:: January 2016 Letter ::
To understand the aerospace industry, you should follow at least 100 companies. But to understand the world today, you just need to follow one aerospace company. You can see most of the horrible headlines that we’ve come to associate with late 2015 and the first month of 2016 reflected in France’s Dassault. And since they own Chateau Dassault, you can do your “research” while drinking good wine, deducting each bottle as a business expense.
For analysts and students of global affairs, Dassault is an almost impossibly convenient combination of two unique units. The military side is unique in that it’s the only independent fighter manufacturer that builds solely high-end fighters (the Rafale is a relatively heavy and expensive twinjet; the last single-engine mid-price Mirage was delivered in 2007). The civil side, Falcon Jet, is unique in that it’s the world’s only business jet company that builds solely high-end models ($30 million and up).
Historically, the company’s FalconJet unit was a minority part of the corporation, while the majority came from fighters. But since the 1990s, global wealth creation and France’s shrinking role in world defense (exports, domestic procurement and military operations) had upended Dassault’s business mix. By 1995, the company was routinely delivering more Falcons than fighters, which seldom happened during the Cold War. By the late 1990s, Dassault offered company swag with pictures of a large Falcon and a small Mirage, saying “Every Falcon Jet has a little brother in the military.” Condescending, but accurate.
However, 2015 saw the relationship between these two units reversed again. Last year, just 55 FalconJets were delivered, about ten fewer than most forecasters expected (me included), 11 fewer than 2014, and the lowest number since 2005. Sales dropped by 72% from 2014, to just 25 Falcons. This means that for the first time since the 1990s the company sold more fighters than business jets. The company sold its first 48 Rafale export planes after three decades of failed sales campaigns. The Falcon backlog fell by 30 planes to 91. The Rafale backlog is now 83 aircraft. Compare this near 1:1 ratio to the backlog in late 2014: 121 Falcons and just 43 Rafales, or a 3:1 Civil-to-Military ratio.
Dassault’s Falcon misfortunes are completely understandable. Their strongest markets have been resource-rich countries (the Mideast, Russia, Brazil, etc.). In 2015, resource prices, particularly for oil, collapsed. This helped clobber economies and markets. Brazil’s economy contracted by 3.7%; Russia’s by 3.8%. China’s growth engine sputtered, and President Xi’s anti-corruption campaign destroyed any remaining hope of a business jet sales resurgence there. Somehow, the first two weeks of this year saw world stock markets fall by over $3 trillion, and equities prices have always been linked to business jet demand. Capital flows to emerging markets turned viciously negative last year (about $750 billion in the red). According to the IMF, oil exporter countries’ current accounts went from a ~$600 billion surplus a few years ago to almost nothing in 2015.
Heavy defense spending by oil exporters contributed to this red ink. Despite the oil revenue downturn, they continue to spend heavily on defense. Conflicts in Yemen, Syria, Libya, and against ISIS, domestic procurement requirements, and of course propping up poor allies with defense equipment are big requirements. They aren’t cutting back, despite the economic headwinds. Dassault benefited from all of this. Egypt, strangely enough, became the first non-French Rafale operator, because their oil-rich (but cash-hemorrhaging) Gulf allies paid for them.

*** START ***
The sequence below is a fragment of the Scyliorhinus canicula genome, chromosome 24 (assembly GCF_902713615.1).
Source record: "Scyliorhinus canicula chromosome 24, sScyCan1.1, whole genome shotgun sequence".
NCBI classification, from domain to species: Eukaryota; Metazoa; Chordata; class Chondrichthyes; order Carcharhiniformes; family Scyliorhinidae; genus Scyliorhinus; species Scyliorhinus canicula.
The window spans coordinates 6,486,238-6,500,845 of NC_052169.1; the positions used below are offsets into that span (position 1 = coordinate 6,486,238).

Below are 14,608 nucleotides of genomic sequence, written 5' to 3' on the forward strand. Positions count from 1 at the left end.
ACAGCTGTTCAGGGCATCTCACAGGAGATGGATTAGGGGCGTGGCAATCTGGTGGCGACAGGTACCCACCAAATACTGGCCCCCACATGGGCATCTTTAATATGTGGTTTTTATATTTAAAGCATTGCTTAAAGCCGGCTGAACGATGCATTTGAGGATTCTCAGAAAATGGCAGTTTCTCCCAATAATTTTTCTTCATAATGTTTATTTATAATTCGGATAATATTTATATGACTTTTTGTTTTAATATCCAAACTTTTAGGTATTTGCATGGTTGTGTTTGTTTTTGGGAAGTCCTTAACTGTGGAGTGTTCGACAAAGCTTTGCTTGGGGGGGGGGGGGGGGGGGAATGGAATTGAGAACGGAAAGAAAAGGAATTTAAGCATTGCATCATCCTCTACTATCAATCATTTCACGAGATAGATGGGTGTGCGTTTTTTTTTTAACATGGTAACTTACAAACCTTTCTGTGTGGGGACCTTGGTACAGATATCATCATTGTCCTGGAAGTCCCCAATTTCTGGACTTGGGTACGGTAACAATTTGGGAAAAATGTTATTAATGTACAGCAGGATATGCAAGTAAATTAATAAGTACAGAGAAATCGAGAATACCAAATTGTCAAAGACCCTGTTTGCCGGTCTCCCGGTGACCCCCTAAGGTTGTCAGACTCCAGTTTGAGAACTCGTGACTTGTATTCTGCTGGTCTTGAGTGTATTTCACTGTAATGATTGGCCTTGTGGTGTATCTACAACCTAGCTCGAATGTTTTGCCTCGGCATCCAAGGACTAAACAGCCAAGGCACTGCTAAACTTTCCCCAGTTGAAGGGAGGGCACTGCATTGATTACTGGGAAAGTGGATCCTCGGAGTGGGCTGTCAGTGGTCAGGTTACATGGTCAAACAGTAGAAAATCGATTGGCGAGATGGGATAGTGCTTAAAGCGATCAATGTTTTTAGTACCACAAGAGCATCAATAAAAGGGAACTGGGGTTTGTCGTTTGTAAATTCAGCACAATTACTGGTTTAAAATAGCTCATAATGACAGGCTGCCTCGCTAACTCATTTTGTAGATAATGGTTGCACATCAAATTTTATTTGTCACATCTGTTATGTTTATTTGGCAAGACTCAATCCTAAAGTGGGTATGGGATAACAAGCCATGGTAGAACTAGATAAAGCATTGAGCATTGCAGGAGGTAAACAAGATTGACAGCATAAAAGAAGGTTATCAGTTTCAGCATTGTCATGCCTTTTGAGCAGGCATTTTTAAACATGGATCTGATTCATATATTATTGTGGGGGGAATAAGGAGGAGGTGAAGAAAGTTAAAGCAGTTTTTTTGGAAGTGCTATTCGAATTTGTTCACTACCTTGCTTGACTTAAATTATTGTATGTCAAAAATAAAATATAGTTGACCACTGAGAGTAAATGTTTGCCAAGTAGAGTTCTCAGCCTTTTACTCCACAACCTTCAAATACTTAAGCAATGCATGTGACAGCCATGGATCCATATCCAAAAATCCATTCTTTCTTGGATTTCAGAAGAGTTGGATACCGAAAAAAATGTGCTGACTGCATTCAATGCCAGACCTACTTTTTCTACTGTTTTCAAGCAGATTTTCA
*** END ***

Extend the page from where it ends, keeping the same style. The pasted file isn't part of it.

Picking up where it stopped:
Dassault benefited last year because of another unique aspect of their military business: they’re the only non-US Western fighter prime that has solely domestic content. Buy a Gripen and your engine is from the US. Buy a Eurofighter and you’re buying a plane built by four nations. Buy a JF-17 and you’re a loser. But if you buy a Rafale, all of its systems are French. Looking at history, there’s no risk of France cutting you off from spares and support if they think you’re too brutal. And given France’s active Mideast foreign policy and military presence, the country makes a good strategic partner. Tilting towards France also makes sense if a country wants to send a message to the US about the Iran deal, US actions during the short-lived Arab Spring, or if they just want to hedge their bets.
This year should see Dassault’s businesses continue to reflect all of these global trends, to an even greater degree. Expect either or both the India and UAE Rafale deals to be signed, adding 36-96 more export sales to the order book. Expect Falcon sales this year to remain weak.
The entire A&D sector will likely follow Dassault’s pattern in 2016. Boeing’s fourth quarter 2015 results announcement was a tough experience for all concerned, thanks to the company’s jetliner rate cut. Pure defense companies should do better. And largely commercial companies, particularly Bombardier, will not have an easy year at all.
And to recap the world’s dystopian hellscape in 2016 so far (as reflected in Dassault’s results): The global economy is on shaky ground, and resource-rich countries are being drained of cash while sectarianism and turf squabbles lead to vicious proxy fights and open warfare. Several US presidential candidates have proposed solving the problem with carpet bombing. Perhaps February will be better. And if not, well, have another bottle of delicious tax-deductible Grand Cru Classé.
This month’s Teal aircraft binder reports include the World Aircraft Overview, the Fighter Overview, Gripen, S-92, MiG-29, and AW101. Let’s hope for eleven less chaotic months.
Yours, ‘Til All A&D Companies Have Vineyards,
© Richard Aboulafia 1997-2006, All rights reserved.